“It’s a warm and welcoming place; you can see when people walk into the building. We’re just really thrilled to see what has been built here to honor their service and provide the health care the veterans have earned and deserve,” Merchant said. “I think particularly for Vietnam veterans who have advocated so long and so hard for recognition of their service and for services closer to home, this is an important statement.”

Merchant said one aspect of the clinic he’s most proud of is that it has a separate women’s health clinic with its own entrance, check-in and waiting areas.

“For many women veterans, they have unique health care needs. So it’s important for us as we deliver health care to recognize the unique needs that all of our veterans have and to offer facilities and services that meet those veterans where they are in their healthcare journey. Many women veterans have been victims of military sexual assault, and the added privacy and security of a smaller area dedicated to women veterans really is important in helping women veterans feel comfortable in the place that they’re coming for their care,” Merchant said.

Clinic could be named after Capt. Rosemary Bryant Mariner

Congressmember Julia Brownley said in a Sept. 19 news release that the clinic has been planned for many years and she’s happy to see it opening its doors. “The new VA clinic in Ventura County has been a long time in the making. Since I was first elected to Congress, I have been working to expand VA services in the region and to ensure that our veterans have access to the timely and quality care they have earned. Although the road to passing legislation to authorize a new facility was long, my legislation passed Congress and was signed into law in 2017 – and the clinic is finally going to open its doors.”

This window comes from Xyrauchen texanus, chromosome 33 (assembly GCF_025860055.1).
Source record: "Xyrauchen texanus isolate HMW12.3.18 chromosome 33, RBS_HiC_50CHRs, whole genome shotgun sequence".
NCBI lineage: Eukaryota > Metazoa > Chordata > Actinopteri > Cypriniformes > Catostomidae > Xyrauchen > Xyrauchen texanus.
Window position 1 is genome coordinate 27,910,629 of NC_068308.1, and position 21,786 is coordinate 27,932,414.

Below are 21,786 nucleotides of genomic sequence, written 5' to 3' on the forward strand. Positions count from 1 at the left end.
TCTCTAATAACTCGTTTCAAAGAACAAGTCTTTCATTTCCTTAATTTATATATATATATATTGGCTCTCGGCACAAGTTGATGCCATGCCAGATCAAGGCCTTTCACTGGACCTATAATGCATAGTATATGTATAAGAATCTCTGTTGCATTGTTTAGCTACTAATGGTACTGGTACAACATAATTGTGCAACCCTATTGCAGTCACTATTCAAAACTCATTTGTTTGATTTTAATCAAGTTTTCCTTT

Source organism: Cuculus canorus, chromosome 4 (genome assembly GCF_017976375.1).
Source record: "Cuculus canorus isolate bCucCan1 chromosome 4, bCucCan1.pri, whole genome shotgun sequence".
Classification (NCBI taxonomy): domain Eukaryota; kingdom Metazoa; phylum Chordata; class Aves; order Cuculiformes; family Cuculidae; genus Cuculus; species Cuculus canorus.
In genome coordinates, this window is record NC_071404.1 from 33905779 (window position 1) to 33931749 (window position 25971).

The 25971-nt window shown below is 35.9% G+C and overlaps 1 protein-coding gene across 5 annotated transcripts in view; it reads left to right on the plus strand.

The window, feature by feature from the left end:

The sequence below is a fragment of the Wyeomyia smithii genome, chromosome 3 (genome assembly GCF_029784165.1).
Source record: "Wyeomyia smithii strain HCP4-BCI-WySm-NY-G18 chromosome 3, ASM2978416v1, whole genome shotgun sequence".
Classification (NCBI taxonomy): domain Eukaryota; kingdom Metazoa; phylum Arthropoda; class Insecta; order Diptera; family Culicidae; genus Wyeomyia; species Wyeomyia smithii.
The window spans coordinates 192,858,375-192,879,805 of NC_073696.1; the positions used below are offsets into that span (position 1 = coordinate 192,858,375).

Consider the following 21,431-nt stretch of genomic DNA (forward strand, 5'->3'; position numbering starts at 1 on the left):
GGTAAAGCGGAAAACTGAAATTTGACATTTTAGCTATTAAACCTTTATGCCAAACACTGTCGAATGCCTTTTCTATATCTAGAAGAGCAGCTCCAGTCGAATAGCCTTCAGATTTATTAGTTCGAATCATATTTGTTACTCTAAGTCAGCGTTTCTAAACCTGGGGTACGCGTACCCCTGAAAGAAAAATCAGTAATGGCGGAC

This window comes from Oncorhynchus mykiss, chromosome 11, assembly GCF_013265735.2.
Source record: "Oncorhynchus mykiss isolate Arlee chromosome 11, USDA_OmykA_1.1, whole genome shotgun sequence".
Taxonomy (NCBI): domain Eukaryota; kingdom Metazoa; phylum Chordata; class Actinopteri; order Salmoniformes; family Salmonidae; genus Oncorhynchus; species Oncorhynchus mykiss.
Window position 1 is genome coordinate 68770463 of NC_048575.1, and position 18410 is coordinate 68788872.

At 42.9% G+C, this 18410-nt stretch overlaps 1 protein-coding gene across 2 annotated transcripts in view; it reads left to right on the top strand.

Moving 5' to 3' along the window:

Brownley also announced that on Sept. 19 the U.S. House of Representatives passed her bill to name the facility after a local veteran, Captain Rosemary Bryant Mariner. If the bill passes in the U.S. Senate and is signed by President Joe Biden, it will be just the third VA facility named after a woman in the country.